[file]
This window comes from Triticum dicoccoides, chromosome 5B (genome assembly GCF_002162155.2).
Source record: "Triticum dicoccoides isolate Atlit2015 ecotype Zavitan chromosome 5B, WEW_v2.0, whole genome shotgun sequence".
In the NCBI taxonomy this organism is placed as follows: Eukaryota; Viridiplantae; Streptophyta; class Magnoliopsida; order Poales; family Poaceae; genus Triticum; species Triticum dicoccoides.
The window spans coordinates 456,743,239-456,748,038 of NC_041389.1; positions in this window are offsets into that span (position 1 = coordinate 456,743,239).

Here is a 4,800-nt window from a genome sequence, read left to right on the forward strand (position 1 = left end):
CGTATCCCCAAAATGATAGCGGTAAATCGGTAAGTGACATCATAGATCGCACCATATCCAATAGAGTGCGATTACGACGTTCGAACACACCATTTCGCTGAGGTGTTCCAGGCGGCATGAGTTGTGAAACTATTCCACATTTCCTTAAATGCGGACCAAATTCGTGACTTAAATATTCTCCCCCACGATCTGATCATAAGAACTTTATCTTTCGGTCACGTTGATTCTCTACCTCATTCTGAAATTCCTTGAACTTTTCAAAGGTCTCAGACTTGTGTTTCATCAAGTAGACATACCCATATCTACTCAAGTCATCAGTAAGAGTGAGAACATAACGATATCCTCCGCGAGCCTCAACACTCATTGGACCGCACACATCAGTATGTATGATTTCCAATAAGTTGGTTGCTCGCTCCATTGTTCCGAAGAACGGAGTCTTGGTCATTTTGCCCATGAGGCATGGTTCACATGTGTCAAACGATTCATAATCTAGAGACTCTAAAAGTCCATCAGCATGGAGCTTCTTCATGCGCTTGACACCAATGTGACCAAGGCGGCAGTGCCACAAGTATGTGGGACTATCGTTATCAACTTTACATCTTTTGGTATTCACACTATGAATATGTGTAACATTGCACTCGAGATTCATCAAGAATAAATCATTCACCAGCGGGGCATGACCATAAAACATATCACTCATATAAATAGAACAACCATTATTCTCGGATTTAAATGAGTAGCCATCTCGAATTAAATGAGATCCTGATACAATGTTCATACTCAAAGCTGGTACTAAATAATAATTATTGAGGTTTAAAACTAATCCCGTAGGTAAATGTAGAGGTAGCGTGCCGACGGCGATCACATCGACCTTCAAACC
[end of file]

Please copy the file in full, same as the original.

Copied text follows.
This window comes from Triticum dicoccoides, chromosome 5B (genome assembly GCF_002162155.2).
Source record: "Triticum dicoccoides isolate Atlit2015 ecotype Zavitan chromosome 5B, WEW_v2.0, whole genome shotgun sequence".
In the NCBI taxonomy this organism is placed as follows: Eukaryota; Viridiplantae; Streptophyta; class Magnoliopsida; order Poales; family Poaceae; genus Triticum; species Triticum dicoccoides.
The window spans coordinates 456,743,239-456,748,038 of NC_041389.1; positions in this window are offsets into that span (position 1 = coordinate 456,743,239).

Here is a 4,800-nt window from a genome sequence, read left to right on the forward strand (position 1 = left end):
CGTATCCCCAAAATGATAGCGGTAAATCGGTAAGTGACATCATAGATCGCACCATATCCAATAGAGTGCGATTACGACGTTCGAACACACCATTTCGCTGAGGTGTTCCAGGCGGCATGAGTTGTGAAACTATTCCACATTTCCTTAAATGCGGACCAAATTCGTGACTTAAATATTCTCCCCCACGATCTGATCATAAGAACTTTATCTTTCGGTCACGTTGATTCTCTACCTCATTCTGAAATTCCTTGAACTTTTCAAAGGTCTCAGACTTGTGTTTCATCAAGTAGACATACCCATATCTACTCAAGTCATCAGTAAGAGTGAGAACATAACGATATCCTCCGCGAGCCTCAACACTCATTGGACCGCACACATCAGTATGTATGATTTCCAATAAGTTGGTTGCTCGCTCCATTGTTCCGAAGAACGGAGTCTTGGTCATTTTGCCCATGAGGCATGGTTCACATGTGTCAAACGATTCATAATCTAGAGACTCTAAAAGTCCATCAGCATGGAGCTTCTTCATGCGCTTGACACCAATGTGACCAAGGCGGCAGTGCCACAAGTATGTGGGACTATCGTTATCAACTTTACATCTTTTGGTATTCACACTATGAATATGTGTAACATTGCACTCGAGATTCATCAAGAATAAATCATTCACCAGCGGGGCATGACCATAAAACATATCACTCATATAAATAGAACAACCATTATTCTCGGATTTAAATGAGTAGCCATCTCGAATTAAATGAGATCCTGATACAATGTTCATACTCAAAGCTGGTACTAAATAATAATTATTGAGGTTTAAAACTAATCCCGTAGGTAAATGTAGAGGTAGCGTGCCGACGGCGATCACATCGACCTTCAAACC